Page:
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I'm a first timer replacing (front) brake pads in my Nissan Pulsar 1.8 (hatch).

I had problems removing the caliper bolts on both sides - after successfully removing them, I removed the old pads and only tentatively replaced the bolts for further work the next day (Today).

Today I affixed the new pads for the right side and started pumping the brakes - whilst doing this, I heard some squirting.

On the left side I noticed a lot of brake fluid having leaked. I'm not sure if this has anything to do with having the bolts only loosely screwed in? There isn't any damage to the brake line as I properly suspended the caliper making sure no kinks or damage was to occur.

The caliper on the left side was covered in fluid - I thought it would still be possible to at least get the new pads in. Using my C-clamp, I wasn't able to push the piston back; it would seem as thought it was stuck. Therefore, I disconnected the brake line, thinking it might have something to do with pressure? Having the caliper completely disconnected, I re-attached my C-clamp and screwed it in as far as possible. Now the C-clamp seems to be stuck in the caliper (reading now, I should have used a wood block or one of the old pads rather than screwing the C-clamp directly into the piston), the screw top rotates, but doesn't move the screw shaft. I'm thinking this might be due to the brake fluid on the clamp acting as a lubricant, any ideas on how I might unstuck it?

Any tips for any of the questions highlighted?

UPDATE

Stuck piston

The removed C-Clamp

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2 Answers

Firstly, You should not pump the brakes with any of the pads missing - as you have discovered, this results in the pistons being forced out of the calipers! You probably then found that the piston wasn't quite square in the caliper, and re-settled once you had removed it.

I take it you have now removed the offending caliper from the car? (if not, do so now that you have disconnected the brake line). From the way I read your question, the thread of the clamp is stuck? Without seeing it or knowing the design of the clamp you're using, it is difficult to suggest a solution here - most c-clamps I have used have the screw handle and shaft as one casting, so turning the handle would always unscrew the shaft. Can you try getting a grip on the shaft with a pair of mole grips / stilsons or similar and turning it with them?

Once you have removed the clamp, it is vital to remove all traces of brake fluid from anywhere it shouldn't be - it will very easily contaminate the pads and result in the brakes failing. It also makes a very effective paint stripper if it gets on the car bodywork. The caliper should then be cleaned very thoroughly to prevent any dirt getting in it, reassembled and bled properly (including bleeding the other side and the rear brakes, in the correct order and using the correct type of fluid, both of which will be specified in the workshop manual) to make sure there is no air in the system - the fluid must come from a new, sealed bottle to ensure there is no contamination, and you should bleed the system through fully to replace the old fluid.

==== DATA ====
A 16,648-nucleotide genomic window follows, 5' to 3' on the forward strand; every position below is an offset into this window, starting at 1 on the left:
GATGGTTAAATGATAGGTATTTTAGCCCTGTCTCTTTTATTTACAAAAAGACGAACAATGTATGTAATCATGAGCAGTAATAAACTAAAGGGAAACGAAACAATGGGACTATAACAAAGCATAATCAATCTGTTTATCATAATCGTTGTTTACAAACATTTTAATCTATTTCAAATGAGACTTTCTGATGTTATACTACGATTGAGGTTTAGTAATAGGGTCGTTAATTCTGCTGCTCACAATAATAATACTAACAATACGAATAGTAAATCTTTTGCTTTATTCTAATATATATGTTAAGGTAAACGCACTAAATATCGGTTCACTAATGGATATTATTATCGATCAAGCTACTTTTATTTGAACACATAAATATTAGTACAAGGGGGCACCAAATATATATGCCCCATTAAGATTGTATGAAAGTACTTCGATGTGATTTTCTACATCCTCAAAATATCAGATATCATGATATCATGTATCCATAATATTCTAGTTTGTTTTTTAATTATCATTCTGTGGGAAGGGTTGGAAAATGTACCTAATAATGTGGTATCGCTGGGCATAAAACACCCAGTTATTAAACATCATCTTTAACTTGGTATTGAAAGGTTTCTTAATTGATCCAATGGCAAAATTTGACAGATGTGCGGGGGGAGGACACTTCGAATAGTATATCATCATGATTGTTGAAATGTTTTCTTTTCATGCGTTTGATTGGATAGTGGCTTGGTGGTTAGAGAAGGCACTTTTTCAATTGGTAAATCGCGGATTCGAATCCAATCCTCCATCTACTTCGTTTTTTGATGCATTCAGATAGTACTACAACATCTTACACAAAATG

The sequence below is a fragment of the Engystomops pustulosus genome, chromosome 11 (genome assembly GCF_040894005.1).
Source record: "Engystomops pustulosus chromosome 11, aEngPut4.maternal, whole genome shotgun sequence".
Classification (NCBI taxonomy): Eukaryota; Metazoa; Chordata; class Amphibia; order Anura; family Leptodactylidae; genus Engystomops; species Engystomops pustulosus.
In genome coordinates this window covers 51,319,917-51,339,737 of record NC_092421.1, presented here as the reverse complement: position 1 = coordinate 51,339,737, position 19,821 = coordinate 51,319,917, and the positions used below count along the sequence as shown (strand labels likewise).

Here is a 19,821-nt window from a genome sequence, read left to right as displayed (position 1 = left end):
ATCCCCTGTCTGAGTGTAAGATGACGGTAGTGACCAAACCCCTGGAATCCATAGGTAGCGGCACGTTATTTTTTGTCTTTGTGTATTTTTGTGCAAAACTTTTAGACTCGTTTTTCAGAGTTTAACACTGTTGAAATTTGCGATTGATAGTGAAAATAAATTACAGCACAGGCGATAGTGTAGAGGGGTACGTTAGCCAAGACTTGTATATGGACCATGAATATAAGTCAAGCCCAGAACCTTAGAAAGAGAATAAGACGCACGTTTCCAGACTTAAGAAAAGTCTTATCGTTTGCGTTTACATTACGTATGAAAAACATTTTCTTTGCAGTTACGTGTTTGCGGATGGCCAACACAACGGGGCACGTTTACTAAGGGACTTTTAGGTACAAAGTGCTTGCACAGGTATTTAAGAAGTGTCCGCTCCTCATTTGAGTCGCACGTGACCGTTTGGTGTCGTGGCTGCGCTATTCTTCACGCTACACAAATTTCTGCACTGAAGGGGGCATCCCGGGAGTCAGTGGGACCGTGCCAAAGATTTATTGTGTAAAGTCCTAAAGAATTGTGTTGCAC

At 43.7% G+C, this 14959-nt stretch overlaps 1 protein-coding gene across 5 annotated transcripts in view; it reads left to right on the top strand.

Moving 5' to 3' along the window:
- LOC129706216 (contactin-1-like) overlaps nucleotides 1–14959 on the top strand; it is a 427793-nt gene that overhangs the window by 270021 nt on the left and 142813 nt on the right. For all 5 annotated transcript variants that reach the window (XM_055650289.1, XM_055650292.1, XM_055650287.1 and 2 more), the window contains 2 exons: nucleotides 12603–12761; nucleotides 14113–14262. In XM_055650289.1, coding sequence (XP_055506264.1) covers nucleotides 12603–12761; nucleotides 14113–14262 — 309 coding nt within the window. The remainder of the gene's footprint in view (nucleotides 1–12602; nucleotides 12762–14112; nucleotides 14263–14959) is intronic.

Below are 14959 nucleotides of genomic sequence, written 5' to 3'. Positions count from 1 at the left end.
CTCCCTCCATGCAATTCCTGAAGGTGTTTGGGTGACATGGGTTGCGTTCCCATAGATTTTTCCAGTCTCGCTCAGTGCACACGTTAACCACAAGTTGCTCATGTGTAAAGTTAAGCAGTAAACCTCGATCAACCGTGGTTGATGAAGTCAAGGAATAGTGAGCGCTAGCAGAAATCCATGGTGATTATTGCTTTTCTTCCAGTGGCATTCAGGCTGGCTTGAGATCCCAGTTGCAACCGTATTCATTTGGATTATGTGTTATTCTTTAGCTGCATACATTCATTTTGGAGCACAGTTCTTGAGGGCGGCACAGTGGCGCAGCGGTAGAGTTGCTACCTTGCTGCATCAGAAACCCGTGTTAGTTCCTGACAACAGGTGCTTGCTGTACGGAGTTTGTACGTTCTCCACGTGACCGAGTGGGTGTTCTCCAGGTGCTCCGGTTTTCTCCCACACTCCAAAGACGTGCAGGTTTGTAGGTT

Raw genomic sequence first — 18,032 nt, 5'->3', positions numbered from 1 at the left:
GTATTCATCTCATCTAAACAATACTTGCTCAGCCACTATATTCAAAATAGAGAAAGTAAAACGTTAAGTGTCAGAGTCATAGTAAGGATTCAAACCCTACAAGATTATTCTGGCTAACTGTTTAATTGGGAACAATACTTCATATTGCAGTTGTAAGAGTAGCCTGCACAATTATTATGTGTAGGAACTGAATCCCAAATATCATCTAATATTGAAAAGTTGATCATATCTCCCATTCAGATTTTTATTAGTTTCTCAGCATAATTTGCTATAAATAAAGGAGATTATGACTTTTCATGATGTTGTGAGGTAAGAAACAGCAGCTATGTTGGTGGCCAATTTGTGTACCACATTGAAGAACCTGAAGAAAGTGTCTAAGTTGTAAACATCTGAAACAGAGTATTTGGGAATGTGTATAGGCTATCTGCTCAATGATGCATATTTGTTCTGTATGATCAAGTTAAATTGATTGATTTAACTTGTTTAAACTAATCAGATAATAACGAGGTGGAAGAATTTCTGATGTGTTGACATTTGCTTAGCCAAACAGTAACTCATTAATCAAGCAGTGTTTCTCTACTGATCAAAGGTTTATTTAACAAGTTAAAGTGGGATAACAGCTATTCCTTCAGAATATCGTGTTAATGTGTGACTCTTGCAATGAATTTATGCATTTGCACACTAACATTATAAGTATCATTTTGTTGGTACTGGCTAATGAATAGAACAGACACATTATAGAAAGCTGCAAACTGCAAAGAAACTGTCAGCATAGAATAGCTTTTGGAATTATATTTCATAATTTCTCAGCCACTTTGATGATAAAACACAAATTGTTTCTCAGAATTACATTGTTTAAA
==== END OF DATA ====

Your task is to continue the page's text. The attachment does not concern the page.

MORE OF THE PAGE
As you are a first timer at brake work, If you are in any doubt as to how to go about any of these jobs, I would suggest that you take it to a professional to sort this problem, as brakes are too important to risk. You should be able to change pads easily in the future now that you know what not to do however!

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thanks for the insight! I finally got the C-Clamp out of the caliper - see the attached pictures. Now I need to get the piston in some how... –  wulfgar.pro Apr 4 '12 at 9:47
    
so, now that I have successfully removed the clamp, should I re-attach the caliper and the old brake pads? –  wulfgar.pro Apr 4 '12 at 10:52
    
Ok, so now you need to clean up the exposed part of the piston, then carefully wind the piston back in (using, as you noted, an old pad to protect it). Refit using the same pads as the other side (i.e. new if the other side has new ones), then fully bleed the system. –  Nick C Apr 4 '12 at 12:32
    
Be very careful not to snap any of the bleed screws in the process - they can easily sieze and break, which will wreck the caliper. A small quantity of penetrating fluid can help here. I'd also sling that c-clamp and get a new one, it looks fairly ruined! –  Nick C Apr 4 '12 at 12:33
    
so, I bought a new c-clamp... using an old pad, it doesn't seem like it's possible to get the piston to move back into it's housing. I thought it might be possible to bolt up the caliper with the old pads and have someone press on the brake... but the piston is so far out (see picture above) that the old pads no longer fit. Any ideas? –  wulfgar.pro Apr 6 '12 at 2:16
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It's possible that you reached the end of the threads and went past them.Try pulling the c clamp handle while turning and maybe it will catch and unsrew itself.

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